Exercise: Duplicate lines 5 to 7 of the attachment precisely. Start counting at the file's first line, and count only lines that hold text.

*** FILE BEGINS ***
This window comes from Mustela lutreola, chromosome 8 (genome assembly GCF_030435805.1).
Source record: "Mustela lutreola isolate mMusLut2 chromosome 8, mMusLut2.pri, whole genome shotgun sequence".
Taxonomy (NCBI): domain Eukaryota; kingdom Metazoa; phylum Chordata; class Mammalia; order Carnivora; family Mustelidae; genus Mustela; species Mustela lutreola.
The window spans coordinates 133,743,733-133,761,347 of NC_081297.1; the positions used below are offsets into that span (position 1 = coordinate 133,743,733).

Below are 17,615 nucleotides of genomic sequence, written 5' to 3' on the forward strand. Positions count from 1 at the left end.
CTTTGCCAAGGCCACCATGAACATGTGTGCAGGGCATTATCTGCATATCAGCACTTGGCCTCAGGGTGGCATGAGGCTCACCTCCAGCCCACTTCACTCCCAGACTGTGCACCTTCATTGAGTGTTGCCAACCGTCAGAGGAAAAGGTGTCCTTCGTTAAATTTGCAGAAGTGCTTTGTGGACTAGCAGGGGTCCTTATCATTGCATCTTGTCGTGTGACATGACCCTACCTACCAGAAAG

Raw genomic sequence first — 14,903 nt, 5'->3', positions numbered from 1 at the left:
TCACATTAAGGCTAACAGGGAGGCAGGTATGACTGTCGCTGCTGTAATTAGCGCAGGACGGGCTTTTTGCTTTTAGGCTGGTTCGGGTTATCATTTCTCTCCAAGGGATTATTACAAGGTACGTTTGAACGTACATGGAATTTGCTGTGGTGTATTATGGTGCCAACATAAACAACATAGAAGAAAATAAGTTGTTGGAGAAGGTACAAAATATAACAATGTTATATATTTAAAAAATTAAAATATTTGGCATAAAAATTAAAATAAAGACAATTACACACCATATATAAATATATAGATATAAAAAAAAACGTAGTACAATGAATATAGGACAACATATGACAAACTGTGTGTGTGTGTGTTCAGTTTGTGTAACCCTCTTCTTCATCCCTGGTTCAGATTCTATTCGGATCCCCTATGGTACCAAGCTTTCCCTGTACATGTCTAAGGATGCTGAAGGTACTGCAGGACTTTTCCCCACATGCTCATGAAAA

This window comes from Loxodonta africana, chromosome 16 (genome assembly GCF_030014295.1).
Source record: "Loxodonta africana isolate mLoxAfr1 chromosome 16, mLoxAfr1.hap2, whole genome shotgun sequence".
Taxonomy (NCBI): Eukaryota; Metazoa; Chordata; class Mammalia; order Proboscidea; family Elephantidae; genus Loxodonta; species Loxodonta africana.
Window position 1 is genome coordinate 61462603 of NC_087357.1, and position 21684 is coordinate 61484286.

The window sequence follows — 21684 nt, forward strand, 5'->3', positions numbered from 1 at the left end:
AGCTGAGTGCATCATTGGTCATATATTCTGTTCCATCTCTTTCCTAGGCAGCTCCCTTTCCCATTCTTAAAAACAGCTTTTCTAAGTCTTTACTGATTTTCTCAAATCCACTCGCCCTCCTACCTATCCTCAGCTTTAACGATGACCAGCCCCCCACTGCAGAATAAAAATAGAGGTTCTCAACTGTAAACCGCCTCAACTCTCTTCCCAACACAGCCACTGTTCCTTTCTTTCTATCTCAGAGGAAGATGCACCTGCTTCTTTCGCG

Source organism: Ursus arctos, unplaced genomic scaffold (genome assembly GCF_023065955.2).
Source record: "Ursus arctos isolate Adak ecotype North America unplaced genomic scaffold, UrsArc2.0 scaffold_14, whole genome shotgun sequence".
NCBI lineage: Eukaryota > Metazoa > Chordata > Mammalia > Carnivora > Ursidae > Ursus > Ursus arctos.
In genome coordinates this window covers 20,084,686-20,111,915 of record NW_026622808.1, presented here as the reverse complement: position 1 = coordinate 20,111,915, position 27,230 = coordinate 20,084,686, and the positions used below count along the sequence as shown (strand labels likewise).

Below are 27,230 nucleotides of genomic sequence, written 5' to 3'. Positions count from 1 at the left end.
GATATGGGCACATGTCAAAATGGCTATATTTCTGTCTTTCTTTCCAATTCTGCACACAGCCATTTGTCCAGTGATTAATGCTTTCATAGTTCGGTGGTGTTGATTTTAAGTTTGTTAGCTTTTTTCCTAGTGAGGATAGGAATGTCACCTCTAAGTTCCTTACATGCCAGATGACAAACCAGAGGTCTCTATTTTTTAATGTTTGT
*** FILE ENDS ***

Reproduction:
Below are 17,615 nucleotides of genomic sequence, written 5' to 3' on the forward strand. Positions count from 1 at the left end.
CTTTGCCAAGGCCACCATGAACATGTGTGCAGGGCATTATCTGCATATCAGCACTTGGCCTCAGGGTGGCATGAGGCTCACCTCCAGCCCACTTCACTCCCAGACTGTGCACCTTCATTGAGTGTTGCCAACCGTCAGAGGAAAAGGTGTCCTTCGTTAAATTTGCAGAAGTGCTTTGTGGACTAGCAGGGGTCCTTATCATTGCATCTTGTCGTGTGACATGACCCTACCTACCAGAAAG

Raw genomic sequence first — 14,903 nt, 5'->3', positions numbered from 1 at the left: